"For the vast majority of us, the prime reason we accept baptism and the other ordinances and participate in this work with all our hearts, minds, and strength, has little to do with policy or programs. We did not join the Church because of its position on social issues or because of past practices. We joined the Church because of the gospel's core and eternal message. We joined the Church because the Spirit bore witness that the Prophet Joseph really did see the Father and the Son, and that the Savior's Church has been restored."
Kevin J Worthen, president of BYU
Covenants Connect Us to Heaven
(These talks will be broadcast on BYUtv on Sunday, July 19 at 11 a.m. MT)
Peggy Worthen started her keynote Women's Conference address by recounting the "Parable of the Carmel Apples." It was about an experience from her own childhood where she was tasked by her mother to make caramel apples with her older sister, but they neglected to add water to the caramel, resulting in many apples partially covered with lumpy caramel. The water she overlooked, she said, can be like the covenants in our lives, if we are not careful.
"[Covenants] may seem simple an routine; we may sometimes overlook the need for them," said Worthen. "But, they are the thing that holds everything else together in trying times. Without covenants, things fall apart. With covenants, things come together in large part because covenants connect us to Heavenly Father."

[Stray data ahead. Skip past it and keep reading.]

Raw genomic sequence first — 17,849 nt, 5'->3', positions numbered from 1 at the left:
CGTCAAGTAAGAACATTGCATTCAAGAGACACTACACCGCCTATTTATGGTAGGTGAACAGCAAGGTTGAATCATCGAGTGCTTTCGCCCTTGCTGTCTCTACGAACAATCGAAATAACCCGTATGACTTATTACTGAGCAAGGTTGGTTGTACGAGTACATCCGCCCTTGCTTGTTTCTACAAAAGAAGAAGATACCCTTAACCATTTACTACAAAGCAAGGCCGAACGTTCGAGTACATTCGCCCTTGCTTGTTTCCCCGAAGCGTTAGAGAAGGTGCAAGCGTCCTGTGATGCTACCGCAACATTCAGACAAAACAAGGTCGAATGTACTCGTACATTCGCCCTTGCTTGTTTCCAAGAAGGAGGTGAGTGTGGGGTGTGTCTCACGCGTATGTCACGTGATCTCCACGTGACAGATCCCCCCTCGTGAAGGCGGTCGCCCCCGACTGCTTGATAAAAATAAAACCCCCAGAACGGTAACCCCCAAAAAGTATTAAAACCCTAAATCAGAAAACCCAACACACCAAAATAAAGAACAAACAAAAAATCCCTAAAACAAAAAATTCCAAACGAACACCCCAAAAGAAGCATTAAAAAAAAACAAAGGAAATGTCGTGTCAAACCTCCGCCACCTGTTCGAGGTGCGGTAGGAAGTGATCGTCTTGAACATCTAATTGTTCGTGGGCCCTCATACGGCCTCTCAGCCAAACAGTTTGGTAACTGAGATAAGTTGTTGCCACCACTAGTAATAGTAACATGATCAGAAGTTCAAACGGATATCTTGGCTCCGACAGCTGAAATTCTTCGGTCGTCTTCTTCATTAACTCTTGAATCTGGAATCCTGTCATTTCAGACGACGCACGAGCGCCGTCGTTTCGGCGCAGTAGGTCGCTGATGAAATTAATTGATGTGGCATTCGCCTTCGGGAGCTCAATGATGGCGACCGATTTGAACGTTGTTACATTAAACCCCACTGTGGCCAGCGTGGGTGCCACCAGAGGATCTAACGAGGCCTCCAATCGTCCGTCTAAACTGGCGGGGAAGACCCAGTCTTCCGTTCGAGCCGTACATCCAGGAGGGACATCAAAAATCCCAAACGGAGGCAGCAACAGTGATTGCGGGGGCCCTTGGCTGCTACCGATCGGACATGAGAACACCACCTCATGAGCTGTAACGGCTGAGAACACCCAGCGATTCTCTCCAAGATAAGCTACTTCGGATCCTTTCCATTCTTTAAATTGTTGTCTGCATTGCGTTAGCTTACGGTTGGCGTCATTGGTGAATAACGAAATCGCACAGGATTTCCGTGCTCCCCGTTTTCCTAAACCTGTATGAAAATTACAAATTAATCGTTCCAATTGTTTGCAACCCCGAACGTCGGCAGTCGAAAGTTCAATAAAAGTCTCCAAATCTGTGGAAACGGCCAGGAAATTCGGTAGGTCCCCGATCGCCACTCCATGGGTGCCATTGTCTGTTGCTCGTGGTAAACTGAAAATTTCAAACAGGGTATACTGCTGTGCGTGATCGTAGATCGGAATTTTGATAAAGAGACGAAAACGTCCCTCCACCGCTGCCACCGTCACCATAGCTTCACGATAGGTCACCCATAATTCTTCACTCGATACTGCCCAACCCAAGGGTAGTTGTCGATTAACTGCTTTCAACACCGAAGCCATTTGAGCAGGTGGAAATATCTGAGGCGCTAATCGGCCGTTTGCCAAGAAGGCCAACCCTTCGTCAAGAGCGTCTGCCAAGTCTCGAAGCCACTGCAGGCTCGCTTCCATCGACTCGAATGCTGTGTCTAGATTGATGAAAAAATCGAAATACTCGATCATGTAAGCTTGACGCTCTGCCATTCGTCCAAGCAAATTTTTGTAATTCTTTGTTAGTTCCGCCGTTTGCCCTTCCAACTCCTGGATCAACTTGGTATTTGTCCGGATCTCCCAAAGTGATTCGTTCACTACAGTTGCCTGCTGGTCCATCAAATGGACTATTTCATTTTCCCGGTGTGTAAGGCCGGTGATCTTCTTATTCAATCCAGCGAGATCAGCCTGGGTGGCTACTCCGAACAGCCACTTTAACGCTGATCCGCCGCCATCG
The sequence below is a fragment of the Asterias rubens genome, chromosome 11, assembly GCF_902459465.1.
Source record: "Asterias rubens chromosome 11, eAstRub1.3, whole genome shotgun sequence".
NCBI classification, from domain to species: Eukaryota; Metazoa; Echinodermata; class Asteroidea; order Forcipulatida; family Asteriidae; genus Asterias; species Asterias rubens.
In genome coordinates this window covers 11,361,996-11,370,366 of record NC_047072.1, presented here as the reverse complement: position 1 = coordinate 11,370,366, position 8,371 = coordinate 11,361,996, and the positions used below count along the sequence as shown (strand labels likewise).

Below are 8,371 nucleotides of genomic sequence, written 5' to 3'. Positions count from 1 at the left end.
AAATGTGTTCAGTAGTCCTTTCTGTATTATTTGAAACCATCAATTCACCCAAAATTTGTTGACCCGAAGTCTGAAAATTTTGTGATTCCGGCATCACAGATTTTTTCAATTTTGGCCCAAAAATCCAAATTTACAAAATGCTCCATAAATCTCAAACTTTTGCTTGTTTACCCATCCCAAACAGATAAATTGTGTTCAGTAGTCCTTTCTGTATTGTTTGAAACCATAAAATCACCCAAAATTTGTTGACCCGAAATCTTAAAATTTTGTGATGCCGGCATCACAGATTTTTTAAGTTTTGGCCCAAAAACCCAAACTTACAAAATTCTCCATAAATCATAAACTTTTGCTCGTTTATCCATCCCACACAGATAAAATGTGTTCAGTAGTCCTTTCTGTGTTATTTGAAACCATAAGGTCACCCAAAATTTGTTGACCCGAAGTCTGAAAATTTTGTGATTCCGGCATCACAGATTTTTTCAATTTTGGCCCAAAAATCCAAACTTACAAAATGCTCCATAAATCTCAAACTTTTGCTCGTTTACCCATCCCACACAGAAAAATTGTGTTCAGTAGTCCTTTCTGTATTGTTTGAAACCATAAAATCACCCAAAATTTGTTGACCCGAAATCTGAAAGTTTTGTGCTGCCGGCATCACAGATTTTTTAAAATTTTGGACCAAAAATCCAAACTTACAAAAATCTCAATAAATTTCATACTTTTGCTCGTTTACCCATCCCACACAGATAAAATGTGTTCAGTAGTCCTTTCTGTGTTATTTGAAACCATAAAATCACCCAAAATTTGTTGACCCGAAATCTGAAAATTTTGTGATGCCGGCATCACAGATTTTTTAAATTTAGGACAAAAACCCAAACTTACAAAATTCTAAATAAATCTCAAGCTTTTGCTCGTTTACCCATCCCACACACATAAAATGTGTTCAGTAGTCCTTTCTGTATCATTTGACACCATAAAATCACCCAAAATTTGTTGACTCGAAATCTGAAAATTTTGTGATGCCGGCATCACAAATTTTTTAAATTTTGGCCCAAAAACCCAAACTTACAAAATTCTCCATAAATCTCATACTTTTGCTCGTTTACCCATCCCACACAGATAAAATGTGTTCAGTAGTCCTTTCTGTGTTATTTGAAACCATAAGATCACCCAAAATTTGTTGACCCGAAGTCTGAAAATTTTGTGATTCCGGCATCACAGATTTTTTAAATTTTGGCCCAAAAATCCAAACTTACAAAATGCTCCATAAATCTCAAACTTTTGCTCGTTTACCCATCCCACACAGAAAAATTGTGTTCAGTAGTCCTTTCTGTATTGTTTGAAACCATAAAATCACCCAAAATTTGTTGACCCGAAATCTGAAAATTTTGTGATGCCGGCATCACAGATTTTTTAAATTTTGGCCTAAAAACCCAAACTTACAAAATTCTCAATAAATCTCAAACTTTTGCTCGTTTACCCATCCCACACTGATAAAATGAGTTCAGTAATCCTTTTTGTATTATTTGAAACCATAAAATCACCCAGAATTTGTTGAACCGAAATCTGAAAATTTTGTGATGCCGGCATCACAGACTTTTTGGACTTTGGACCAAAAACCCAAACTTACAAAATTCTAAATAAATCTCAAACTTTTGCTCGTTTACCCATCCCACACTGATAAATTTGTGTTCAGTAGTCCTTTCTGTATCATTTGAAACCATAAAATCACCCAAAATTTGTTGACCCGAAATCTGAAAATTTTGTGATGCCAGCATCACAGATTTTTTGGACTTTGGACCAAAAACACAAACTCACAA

President Worthen distinguished between a covenant of law and a gospel covenant in his keynote Women's Conference address, saying some may see a covenant with God, when looking at it from the perspective of modern laws, as harsh or unfair. Not so, Worthen said, as God does not force us into these covenants. And in fact, if anyone is getting the unfair end of the covenant, it is the Lord.
"The gospel covenants may indeed be one-sided, but if so, it is God - and not us - who gets the short end of the bargain," said Worthen. "God enters into the everlasting covenant solely for our benefit - to help us lead the kind of life He leads, experience the kind of joy He experiences, to be the kind of being He is."
Carol F. McConkie, first counselor, Young Women general presidency